When the halftime whistle blew during Northwestern’s Thursday field hockey matchup against Maryland, it was facing what many would call a first-world problem.
Northwestern was up by two goals. Senior goalie Annabel Skubisz was proving why she was the reigning Big Ten Defensive Player of the Week by thwarting most of Maryland’s attempts to find the back of the net, tallying a game-high five saves in the second quarter. And yet, the Wildcats weren’t satisfied.
But if you looked beyond the surface, you could see why.
To start the game, the Wildcats scored a whopping three goals in 16 minutes. Fifth-year Linsdey Frank found the back of the net eight minutes into the game by virtue of an assist from Lauren Wadas, recording her first goal of the season. Four minutes later, another fifth-year scored: this time it was Alia Marshall, who sprinted down from midfield and got past three different defenders to tack on another point for her team.
“I got the ball in the middle of the field and I was looking for my teammates,” Marshall said of her goal. “(Maryland’s) defenders jumped on my teammates, which left the center open for me to do quick little pulls and then just a nice little finish over the goalie.”
A minute into the second quarter, Marshall contributed once again, completing a long pass to fifth-year and team goal-scoring leader Peyton Halsey that led to Halsey’s 11th goal of this season. However, the rest of that quarter felt like an offensive momentum halt for the Wildcats.
In that second quarter, Maryland scored in that quarter to turn the score from 3-0 to 3-1, and outshot the Wildcats 9-7. Out of the seven shots that NU made, four of them were stopped by Maryland goalie Alyssa Kebasko. In other words, a game that was once dominated by Northwestern suddenly felt winnable for the Terrapins.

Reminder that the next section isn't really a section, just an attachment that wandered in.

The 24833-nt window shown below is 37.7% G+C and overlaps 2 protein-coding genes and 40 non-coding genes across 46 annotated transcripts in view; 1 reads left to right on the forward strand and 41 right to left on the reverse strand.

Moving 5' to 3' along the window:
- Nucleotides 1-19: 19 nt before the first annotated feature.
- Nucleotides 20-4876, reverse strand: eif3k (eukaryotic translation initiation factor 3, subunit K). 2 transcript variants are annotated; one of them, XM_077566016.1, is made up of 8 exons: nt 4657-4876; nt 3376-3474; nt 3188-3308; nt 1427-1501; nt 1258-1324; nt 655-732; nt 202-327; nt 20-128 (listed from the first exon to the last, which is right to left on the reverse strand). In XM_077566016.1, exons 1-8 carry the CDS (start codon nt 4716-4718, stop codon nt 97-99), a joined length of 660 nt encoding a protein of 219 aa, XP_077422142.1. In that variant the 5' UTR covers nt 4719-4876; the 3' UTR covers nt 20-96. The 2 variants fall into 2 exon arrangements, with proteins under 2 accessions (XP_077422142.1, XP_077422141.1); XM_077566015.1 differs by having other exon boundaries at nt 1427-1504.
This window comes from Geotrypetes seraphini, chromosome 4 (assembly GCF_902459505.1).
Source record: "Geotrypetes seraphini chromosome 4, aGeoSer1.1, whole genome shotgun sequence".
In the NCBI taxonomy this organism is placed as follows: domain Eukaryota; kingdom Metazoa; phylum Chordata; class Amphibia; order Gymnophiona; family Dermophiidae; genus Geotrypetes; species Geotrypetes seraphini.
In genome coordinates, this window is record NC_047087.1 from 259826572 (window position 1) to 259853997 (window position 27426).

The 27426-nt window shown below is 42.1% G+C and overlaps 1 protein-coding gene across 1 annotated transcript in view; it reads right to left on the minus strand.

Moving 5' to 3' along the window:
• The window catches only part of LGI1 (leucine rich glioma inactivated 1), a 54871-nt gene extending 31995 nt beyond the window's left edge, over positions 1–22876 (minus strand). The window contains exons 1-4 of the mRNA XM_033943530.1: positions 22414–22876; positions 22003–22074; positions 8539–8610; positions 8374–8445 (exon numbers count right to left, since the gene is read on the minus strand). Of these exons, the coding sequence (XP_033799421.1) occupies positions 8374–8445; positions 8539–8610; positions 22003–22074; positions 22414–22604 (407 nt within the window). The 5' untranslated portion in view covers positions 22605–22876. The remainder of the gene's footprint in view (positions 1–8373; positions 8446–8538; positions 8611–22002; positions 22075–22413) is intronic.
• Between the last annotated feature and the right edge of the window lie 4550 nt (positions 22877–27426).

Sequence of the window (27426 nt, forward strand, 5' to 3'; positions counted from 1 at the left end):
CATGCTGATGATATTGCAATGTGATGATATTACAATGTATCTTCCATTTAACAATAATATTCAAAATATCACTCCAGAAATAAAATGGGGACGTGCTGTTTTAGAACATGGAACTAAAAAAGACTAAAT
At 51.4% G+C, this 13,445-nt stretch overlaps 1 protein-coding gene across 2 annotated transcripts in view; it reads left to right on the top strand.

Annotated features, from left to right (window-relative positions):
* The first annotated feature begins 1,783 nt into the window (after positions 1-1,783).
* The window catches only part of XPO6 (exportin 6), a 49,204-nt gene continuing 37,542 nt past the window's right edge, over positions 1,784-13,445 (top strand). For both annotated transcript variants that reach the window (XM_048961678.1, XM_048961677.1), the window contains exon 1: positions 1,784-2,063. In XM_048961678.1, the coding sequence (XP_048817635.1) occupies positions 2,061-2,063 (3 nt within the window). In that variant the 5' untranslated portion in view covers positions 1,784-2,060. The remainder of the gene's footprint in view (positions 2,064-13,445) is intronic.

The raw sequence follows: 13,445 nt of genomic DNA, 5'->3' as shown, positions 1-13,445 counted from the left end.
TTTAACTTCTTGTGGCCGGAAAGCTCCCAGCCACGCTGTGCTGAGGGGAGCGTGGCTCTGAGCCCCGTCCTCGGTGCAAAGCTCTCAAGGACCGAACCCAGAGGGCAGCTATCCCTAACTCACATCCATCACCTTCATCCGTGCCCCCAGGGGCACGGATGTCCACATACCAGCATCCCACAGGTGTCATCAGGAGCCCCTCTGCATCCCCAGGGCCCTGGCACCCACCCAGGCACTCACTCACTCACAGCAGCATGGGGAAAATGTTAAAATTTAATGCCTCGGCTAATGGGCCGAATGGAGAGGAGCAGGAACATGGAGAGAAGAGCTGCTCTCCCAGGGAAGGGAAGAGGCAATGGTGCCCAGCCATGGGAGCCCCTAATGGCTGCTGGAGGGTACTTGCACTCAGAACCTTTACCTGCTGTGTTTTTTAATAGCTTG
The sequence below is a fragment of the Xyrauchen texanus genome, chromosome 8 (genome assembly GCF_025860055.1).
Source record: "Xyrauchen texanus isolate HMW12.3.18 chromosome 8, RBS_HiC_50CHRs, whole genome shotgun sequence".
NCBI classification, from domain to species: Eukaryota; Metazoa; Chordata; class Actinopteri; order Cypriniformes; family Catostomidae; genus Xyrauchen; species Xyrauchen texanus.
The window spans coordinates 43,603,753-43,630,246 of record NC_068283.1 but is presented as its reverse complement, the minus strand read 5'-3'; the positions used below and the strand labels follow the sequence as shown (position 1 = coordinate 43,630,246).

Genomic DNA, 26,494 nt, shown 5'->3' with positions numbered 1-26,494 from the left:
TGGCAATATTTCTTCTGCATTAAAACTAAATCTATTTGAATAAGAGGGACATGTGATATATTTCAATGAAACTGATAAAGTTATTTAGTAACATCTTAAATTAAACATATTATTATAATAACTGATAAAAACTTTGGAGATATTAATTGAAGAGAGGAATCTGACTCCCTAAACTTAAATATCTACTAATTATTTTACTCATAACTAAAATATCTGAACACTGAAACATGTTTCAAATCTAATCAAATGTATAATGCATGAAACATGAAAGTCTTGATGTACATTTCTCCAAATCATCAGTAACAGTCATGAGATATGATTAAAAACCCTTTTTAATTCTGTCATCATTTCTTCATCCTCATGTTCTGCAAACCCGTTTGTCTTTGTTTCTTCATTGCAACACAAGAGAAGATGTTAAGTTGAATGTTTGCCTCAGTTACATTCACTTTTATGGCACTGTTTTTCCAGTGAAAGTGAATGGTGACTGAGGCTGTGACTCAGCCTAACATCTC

But given the mindset that Northwestern entered the game in, there was no way it was going to settle for just leading the game. It wanted to have total control.
Headed into Thursday’s matchup, NU already had a share of the Big Ten regular season title by virtue of its win over Rutgers on Sunday. However, as Wadas said before the game against Maryland, just getting a share of the title wasn’t enough — it wanted the whole thing. This was a team that settled for nothing less than perfection, and that wasn’t going to change after the second quarter.
So during halftime, head coach Tracey Fuchs knew she needed to make adjustments. And to her, adjustments meant having her team put more pressure on the ball.
“I thought Maryland had a great second quarter,” Fuchs said after the game. “We were sitting back a little bit — we tweaked the way we were pressing their backs. So we pinched in and we really wanted them to play on the outside because we’re really good and swarming and really putting pressure on the ball. Once we got pressure on the ball, I thought we did a great job.”
To Marshall, team changes during halftime were also mental ones. She mentioned the team, especially the younger players, tends to get frantic when things don’t go its way, and she felt it was her role as one of the more experienced players to help snap the team out of panic mode.
“The scoreboard makes it seem like we didn’t, but there were definitely moments, especially in the second quarter, when we were under a lot of pressure,” Marshall said. “We hadn’t gone to our attacking circle as much as we had in the first quarter, so (we found) ways to stay calm, cool, collected, and get back to our tempo play.”